This week, the Torah makes us uncomfortable. It tells us something that we don’t want to hear: that there are harsh consequences if we turn away from G-d and His Torah. We are His nation, and our lives and successes depend upon remembering this. The Ohr HaChaim reminds us that we’ve heard this before, in the Torah portion Bechukosai at the end of Leviticus. Why does the Torah repeats the curses, at double the length — and, unlike the first time, not follow with words of consolation?
He explains that the first set speaks to us as a nation, in the plural, leaving open the possibility that we might get the wrong idea: as long as part of Israel is doing the right thing, perhaps HaShem won’t be concerned about those doing evil. Thus the second set speaks to us as individuals — and, of course, the Torah cannot guarantee that every individual will experience, in this world, the consolation of Israel that follows. The Torah reminds us once again that every individual Jew is part of the entire nation, and we are all responsible for each other.
Recently, two Rabbis wrote op-eds debating the importance of intent versus practice. The first Rabbi argued that a person on a path of growth is “on the spiritual scale, light years beyond those who go through the motions.” The second countered that “putting too much emphasis on intention… [can] mislead people into thinking that the intent is equal to, or even more important than, the act itself.”
They are both right.
It is obvious that both the one who is filled with spiritual feelings of closeness to God yet does not act upon them, and the one who performs the Commandments but without feeling or devotion, suffers from a profound lack. Both of these things must travel together.
At the same time, however, we cannot minimize the accomplishment of being “halfway there.” The first Rabbi wrote his reflections after speaking with a woman who felt tremendous spiritual motivation, yet felt that a particular area of Jewish practice (which he left unspecified) so intimidating that she felt unable to move forward. And she felt unable to do even that with which she was fully comfortable, because of the philosophical hurdle she had yet to overcome. And on the other side, those who lack inspiration inevitably feel their observance falling away, because doing a ritual without feeling can leave a person simply feeling worse than before.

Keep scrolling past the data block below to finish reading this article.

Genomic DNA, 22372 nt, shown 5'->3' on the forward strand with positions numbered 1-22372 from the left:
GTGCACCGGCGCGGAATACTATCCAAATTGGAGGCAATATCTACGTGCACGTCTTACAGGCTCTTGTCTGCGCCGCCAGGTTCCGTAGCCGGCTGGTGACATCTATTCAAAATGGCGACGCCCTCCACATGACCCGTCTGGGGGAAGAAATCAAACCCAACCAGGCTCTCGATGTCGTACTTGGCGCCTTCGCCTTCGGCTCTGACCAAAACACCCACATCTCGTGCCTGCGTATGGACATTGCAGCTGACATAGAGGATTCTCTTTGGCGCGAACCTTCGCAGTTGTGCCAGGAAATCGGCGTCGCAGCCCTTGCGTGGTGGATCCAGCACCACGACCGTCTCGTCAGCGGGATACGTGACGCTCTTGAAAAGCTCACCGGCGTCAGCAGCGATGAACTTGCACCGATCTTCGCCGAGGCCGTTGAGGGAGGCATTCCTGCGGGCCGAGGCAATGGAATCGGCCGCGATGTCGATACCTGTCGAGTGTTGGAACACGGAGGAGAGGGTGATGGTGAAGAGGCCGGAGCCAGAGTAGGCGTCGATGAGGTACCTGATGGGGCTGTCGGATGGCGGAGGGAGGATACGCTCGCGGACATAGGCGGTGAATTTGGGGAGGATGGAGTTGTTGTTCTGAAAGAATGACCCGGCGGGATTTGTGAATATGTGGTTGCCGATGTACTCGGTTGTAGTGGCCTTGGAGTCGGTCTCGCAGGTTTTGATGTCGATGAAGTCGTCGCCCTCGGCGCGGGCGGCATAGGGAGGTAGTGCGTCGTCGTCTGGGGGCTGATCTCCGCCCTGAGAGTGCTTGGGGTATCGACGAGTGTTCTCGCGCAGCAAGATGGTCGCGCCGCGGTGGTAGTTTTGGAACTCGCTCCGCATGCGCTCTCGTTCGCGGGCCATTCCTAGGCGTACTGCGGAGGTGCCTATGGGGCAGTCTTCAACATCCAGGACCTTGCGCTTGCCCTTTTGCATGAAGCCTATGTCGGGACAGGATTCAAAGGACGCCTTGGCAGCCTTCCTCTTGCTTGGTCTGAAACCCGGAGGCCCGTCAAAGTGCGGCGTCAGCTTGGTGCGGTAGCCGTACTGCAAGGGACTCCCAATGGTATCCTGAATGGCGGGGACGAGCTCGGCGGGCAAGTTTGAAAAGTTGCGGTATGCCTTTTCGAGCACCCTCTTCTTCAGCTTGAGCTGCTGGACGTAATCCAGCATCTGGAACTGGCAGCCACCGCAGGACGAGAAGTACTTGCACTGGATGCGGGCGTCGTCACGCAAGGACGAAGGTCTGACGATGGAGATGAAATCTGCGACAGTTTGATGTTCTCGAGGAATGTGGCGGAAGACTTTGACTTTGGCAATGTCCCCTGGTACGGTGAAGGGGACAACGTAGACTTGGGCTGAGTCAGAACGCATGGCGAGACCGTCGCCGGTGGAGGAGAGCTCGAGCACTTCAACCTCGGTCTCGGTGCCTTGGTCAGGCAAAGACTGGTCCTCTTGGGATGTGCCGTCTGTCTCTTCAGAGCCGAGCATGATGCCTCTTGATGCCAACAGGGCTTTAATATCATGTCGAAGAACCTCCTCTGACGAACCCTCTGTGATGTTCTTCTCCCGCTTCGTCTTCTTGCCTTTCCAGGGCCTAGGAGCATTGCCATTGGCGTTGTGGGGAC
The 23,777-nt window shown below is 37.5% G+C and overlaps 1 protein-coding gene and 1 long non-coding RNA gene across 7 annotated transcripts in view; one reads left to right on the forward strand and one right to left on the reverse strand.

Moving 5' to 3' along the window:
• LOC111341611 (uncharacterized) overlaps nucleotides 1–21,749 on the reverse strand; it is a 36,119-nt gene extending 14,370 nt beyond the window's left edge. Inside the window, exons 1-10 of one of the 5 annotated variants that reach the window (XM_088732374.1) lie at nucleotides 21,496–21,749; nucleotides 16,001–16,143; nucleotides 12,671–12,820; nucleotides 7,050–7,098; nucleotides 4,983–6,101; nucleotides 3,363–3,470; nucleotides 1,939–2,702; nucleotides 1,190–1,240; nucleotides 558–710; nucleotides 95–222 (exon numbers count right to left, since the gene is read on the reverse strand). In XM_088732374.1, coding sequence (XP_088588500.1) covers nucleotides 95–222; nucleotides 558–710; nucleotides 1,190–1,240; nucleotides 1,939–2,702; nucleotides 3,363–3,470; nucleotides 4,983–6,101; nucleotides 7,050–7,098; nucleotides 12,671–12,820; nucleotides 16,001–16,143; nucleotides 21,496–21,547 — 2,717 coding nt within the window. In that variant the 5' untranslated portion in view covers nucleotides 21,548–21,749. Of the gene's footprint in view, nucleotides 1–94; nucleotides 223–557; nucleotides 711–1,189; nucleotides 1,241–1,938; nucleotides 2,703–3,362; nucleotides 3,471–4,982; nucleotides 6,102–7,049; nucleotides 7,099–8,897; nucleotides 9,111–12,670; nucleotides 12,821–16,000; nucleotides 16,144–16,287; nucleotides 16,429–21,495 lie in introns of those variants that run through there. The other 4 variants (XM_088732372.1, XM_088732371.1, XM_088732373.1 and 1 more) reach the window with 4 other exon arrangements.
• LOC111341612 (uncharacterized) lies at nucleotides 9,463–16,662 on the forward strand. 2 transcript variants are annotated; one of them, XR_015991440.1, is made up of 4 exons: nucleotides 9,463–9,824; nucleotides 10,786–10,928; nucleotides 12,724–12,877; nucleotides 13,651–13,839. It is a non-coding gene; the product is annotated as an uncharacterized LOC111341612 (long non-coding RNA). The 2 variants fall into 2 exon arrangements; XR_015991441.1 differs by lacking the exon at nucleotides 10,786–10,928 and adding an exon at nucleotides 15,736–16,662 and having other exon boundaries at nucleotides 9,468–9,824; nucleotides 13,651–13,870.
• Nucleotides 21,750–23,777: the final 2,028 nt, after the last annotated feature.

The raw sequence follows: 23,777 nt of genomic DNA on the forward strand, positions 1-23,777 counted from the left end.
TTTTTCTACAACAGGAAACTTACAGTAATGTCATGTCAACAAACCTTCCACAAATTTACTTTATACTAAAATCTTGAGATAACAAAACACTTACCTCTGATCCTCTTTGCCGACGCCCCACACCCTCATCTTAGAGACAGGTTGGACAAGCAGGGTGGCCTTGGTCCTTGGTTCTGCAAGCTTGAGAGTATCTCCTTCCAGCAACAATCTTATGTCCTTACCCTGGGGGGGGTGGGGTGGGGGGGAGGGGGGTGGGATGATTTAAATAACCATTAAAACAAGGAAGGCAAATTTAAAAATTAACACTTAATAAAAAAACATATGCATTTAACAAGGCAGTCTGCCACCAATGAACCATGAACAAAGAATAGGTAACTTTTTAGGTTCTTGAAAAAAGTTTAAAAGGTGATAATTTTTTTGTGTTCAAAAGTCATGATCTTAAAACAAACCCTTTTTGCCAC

In both cases, a person’s bad inclination is trying to convince him or her not to do the right thing. Every single positive step has tremendous value, and that includes both the person who prays with sincerity but does not fully observe, and the person who observes everything but lacks emotion. Focusing upon the negative simply leads a person to a feeling of hopelessness, while placing our attention upon the positive leads us to aim higher in the future.
When I founded Project Genesis over two decades ago, I recall speaking to a Rabbi who was and remains one of the leading figures in Jewish outreach. Unlike many others, he was not enthusiastic. He said to me: “the goal of Jewish outreach is to help an uninformed Jewish person go from 0 to 1000. What you are doing can only help a person from 0 to 1!”
The years that followed proved him mistaken, in that many people found their Jewish lives tremendously enriched even if their sole source of inspiration came via the Internet. [Many of you have shared stories with us; I hope that if you are reading this and have a story of your own growth through Torah.org and other programs, that you will send it to us, either privately or in the comments.] But that was not why he told me, nearly a decade later, that he had changed his mind. Rather, it was the realization that one is infinitely greater than zero.
Every step up has tremendous value, and must inspire us to continue to grow in both spirituality and practice, every day of our lives.